Great Yarmouth Borough Council (GYBC) clearly understands its communities and has a strong grasp of the local needs and demands. The impact of national and international issues are also understood and inform the councils priorities. This was evident through the documents peers read and the conversations with staff, partners and stakeholders. Typical of a coastal resort, there is an ageing population but in addition there is a high rate of long-term economic inactivity, with 75.9 per cent of working age people in employment (80.9 per cent East of England average). There are more, lower skilled, lower paid jobs than the national average and professional roles are often taken by people living outside the borough. Until recently Nelson and Northgate wards – within Great Yarmouth town, were among the most deprived neighbourhoods in the country. However, in 2019 they moved into 25th position showing a relative improvement.
The council is focused on transforming this context with its bold plans for regeneration, employment and health. “The Plan 2020 – 2025” sets out the vision, priorities and outcomes GYBC has for the borough and how they will be achieved through working collaboratively with partners, stakeholders, investors and communities. With multi agency buy in and successful bids for external funding, there are numerous capital projects completed, nearing completion and planned which demonstrate an ambitious response to local issues. These include:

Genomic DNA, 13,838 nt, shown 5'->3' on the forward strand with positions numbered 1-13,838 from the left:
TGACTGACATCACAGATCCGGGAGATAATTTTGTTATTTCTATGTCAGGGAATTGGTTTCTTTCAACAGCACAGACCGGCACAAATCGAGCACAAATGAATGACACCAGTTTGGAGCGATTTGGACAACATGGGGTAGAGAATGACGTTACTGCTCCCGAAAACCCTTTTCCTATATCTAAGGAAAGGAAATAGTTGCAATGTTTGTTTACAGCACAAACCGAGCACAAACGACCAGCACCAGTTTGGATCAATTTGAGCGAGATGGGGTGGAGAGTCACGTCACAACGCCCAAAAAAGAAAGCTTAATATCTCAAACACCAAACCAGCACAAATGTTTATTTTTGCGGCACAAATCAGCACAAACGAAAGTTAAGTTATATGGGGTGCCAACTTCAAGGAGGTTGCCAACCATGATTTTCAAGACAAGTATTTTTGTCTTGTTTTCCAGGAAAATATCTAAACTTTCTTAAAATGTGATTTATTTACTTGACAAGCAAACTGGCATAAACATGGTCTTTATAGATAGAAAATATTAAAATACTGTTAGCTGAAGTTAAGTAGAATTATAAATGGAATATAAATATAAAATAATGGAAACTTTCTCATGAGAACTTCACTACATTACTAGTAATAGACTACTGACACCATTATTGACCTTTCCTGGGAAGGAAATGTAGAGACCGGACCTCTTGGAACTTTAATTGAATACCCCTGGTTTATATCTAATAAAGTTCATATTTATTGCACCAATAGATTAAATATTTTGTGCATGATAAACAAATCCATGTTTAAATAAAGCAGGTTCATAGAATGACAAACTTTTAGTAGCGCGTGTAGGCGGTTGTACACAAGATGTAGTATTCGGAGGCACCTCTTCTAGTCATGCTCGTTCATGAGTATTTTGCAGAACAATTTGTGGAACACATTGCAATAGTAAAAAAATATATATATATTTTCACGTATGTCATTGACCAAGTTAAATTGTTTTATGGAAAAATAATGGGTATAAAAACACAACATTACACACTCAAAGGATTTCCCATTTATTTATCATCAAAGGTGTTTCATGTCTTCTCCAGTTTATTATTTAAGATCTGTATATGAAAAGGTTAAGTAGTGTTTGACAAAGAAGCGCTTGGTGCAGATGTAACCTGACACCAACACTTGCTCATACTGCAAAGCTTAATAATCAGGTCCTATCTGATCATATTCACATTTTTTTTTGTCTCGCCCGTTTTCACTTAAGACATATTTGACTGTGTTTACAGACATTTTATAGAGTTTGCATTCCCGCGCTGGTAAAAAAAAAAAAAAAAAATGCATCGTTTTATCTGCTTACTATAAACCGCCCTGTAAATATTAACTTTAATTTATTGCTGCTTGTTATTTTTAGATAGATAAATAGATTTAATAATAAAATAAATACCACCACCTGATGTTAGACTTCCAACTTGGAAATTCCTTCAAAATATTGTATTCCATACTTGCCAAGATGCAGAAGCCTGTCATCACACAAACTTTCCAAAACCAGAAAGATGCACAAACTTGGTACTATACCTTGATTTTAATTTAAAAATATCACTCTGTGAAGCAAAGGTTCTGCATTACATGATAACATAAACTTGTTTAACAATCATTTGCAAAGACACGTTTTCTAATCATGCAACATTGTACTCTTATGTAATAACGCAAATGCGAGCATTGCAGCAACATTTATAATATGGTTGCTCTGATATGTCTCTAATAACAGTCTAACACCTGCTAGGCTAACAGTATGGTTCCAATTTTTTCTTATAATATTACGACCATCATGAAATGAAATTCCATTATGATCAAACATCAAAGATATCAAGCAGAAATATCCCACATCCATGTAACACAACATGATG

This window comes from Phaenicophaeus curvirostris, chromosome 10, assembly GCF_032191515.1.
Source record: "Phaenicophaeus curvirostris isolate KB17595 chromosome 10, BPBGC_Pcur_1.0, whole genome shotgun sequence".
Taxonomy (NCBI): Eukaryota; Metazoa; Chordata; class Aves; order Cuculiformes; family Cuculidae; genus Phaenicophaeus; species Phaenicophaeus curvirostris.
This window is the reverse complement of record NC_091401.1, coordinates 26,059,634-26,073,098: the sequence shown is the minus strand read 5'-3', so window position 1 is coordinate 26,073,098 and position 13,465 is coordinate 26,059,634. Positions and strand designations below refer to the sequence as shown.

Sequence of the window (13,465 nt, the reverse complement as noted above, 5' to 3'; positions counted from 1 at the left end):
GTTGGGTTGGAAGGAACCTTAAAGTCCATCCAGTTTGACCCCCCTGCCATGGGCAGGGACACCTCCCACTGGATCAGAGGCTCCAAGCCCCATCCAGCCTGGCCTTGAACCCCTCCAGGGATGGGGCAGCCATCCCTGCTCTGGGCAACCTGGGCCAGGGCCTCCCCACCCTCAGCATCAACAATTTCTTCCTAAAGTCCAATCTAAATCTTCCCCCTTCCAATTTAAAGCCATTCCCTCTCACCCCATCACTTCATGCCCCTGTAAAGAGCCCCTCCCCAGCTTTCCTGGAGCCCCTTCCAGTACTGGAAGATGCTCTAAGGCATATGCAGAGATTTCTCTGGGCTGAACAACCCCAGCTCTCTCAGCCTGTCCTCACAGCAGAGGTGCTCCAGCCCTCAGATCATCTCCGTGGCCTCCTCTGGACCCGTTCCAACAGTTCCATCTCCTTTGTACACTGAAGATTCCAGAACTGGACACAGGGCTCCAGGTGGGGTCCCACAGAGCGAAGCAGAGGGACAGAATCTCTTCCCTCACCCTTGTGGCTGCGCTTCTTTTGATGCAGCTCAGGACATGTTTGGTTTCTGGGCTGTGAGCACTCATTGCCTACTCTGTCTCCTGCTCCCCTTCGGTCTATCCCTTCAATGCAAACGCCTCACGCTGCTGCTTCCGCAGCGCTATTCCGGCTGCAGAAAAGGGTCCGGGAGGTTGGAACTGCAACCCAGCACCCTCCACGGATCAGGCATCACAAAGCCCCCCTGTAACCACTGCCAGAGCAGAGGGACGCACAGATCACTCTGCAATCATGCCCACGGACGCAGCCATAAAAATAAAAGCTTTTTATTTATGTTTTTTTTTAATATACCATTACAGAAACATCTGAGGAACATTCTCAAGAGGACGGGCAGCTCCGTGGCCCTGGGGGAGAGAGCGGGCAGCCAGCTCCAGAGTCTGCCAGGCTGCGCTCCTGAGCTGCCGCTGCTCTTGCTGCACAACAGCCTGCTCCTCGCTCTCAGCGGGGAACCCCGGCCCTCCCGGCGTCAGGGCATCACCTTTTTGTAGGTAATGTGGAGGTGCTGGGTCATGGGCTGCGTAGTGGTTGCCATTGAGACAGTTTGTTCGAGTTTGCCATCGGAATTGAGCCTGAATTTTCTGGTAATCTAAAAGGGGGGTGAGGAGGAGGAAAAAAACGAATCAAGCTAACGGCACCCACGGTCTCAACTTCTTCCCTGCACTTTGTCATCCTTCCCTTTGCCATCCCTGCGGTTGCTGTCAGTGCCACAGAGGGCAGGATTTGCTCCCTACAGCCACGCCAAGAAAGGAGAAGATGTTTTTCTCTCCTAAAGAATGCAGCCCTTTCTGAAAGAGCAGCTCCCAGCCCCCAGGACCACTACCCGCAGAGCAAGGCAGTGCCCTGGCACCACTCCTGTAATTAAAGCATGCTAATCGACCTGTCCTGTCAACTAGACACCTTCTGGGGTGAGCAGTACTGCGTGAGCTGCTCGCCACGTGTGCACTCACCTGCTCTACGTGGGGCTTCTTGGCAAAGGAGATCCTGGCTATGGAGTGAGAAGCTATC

- completion of the £26m Marina centre, to provide health and lifestyle opportunities to local people and attract tourists
- investment of £120m into a third river crossing (due to complete in 2023), supporting better access to the port, town and improving transport links
- National Heritage Lottery funding of £16m to restore the grade II listed Winter Gardens - providing a year-round tourism attraction
- redevelopment of the Palmers building into a library and university centre “The Place” using £15.4m Town deal and Future High Streets funding to promote education and economic regeneration.